Vice President Kamala Harris just committed an astonishing act of political malpractice.

Consider these circumstances:

Joe Biden was never a great politician, and now he's a president as doddering as one might fear from someone turning 80 next year. His standard-fare gaffes have devolved into those that some observers liken to a dementia patient. And whether it's his botched Afghanistan withdrawal, deference to dictators Vladimir Putin and Xi Jinping, or commitment to rivaling the inflation of the Carter years, his particular skill set has never been less made for a moment.

But curmudgeonly, barely sentient old Joe is still Uncle Joe: the father who grieved publicly twice for a dead child, the white sidekick to our first black president, and the liberal less interested in wokespeak and eating the rich than he is in union jobs and healthcare. He still has a remnant of an emotional connection to Middle America that Harris has never developed.

The generation-defining political genius of Barack Obama was both a blessing and a curse to the Democrats. Obama dominating the arena for a decade allowed his party to grow lazy, coronating Hillary Clinton rather than cultivating younger talent such as Sen. Cory Booker of New Jersey or then-South Bend Mayor Pete Buttigieg. By 2020, Donald Trump was the only Republican Biden could beat. But just as much, Biden was the only Democrat with a brand capable of beating Donald Trump.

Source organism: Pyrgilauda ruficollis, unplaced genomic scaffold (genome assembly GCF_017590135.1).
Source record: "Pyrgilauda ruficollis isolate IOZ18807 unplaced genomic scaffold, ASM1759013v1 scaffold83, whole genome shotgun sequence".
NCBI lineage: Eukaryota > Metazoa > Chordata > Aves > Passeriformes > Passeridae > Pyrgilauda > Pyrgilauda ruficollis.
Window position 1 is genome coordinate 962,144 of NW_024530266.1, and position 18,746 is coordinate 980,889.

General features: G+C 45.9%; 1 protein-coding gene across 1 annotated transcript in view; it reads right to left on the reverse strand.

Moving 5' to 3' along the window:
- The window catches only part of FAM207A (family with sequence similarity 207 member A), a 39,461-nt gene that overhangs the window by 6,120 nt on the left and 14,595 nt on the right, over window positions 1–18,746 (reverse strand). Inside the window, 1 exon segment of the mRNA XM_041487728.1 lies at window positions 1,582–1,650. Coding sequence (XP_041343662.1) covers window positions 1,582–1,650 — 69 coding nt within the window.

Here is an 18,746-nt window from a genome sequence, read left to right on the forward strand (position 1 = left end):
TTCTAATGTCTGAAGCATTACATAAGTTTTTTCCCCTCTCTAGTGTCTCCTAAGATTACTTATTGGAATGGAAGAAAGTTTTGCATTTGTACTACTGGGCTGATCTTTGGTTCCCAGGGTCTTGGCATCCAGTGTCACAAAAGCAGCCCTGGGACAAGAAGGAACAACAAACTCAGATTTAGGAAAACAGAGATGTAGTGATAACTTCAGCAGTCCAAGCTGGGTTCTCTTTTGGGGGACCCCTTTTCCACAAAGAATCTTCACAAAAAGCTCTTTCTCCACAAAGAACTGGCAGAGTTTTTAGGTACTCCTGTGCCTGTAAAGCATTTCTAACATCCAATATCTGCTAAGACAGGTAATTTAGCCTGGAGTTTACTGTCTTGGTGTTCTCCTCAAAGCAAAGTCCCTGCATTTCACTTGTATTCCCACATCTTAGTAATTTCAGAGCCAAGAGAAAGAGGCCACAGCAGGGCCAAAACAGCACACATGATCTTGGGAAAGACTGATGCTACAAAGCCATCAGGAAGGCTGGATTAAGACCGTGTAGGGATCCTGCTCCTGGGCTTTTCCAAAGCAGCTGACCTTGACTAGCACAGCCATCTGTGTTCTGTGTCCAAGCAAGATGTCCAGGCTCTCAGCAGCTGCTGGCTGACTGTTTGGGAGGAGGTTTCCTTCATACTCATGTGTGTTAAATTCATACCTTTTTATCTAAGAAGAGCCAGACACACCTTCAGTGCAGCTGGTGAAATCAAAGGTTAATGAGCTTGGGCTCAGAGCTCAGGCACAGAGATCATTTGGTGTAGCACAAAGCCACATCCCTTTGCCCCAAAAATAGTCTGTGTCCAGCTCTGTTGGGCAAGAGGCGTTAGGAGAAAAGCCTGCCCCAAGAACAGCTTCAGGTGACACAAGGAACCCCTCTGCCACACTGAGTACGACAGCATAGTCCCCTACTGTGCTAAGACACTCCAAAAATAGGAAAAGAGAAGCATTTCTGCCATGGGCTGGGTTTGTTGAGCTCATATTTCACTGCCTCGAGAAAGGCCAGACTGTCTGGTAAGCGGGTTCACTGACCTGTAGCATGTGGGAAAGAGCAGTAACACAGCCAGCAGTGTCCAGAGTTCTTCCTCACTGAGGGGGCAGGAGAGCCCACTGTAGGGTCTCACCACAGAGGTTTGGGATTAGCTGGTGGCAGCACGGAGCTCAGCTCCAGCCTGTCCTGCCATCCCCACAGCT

With all of these rather obvious considerations factoring into the equation, Harris should be wary of undermining her tenuous position as the heir apparent. If she burns bridges with Biden's inner circle now, she may not have much time to rebuild them.

That's why it was so politically ham-handed for the vice president to tell the Wall Street Journal, on the record, that she and the man who put her so close to power have never spoken of whether he will run for reelection.

Biden boxed himself into adding the then-California senator to the ticket, first by committing to tapping a woman as his running mate and then as the concession for his crucial deal for veteran Rep. Jim Clyburn's career-saving endorsement before the South Carolina primary. Biden thus limited his list of probable running mates to black women only. But there was exactly one black woman available, namely Harris, in either the Senate or the nation's governors' mansions. That is why she is now a heartbeat away from the presidency — not any great political merit.

But in giving the game away, Harris has yet again outed herself as far from a team player. For months, she and now-Transportation Secretary Buttigieg — the 2020 dark horse who not only, contrary to Harris, made it to the Iowa caucuses but also won them — have had a war by proxy in the press. The former South Bend mayor has done a better job than Harris at situating himself as Biden's more likely successor, should the president decide against running for a second term at age 82.

Harris's admission is even more shocking considering that Jen Psaki, the press secretary of the Biden (and Harris) administration, has been adamant in her assertion that Biden has every intention of running for reelection. So what gives? Was Psaki lying to preserve the public opinion inertia of an incumbent, or was Harris lying to fuel the rumor mill that it's open season for the Democratic nomination and donors come 2024?

Nobody knows for sure, but either way, Harris continues to prove that she's out for one person — and it's not the man in the Oval Office.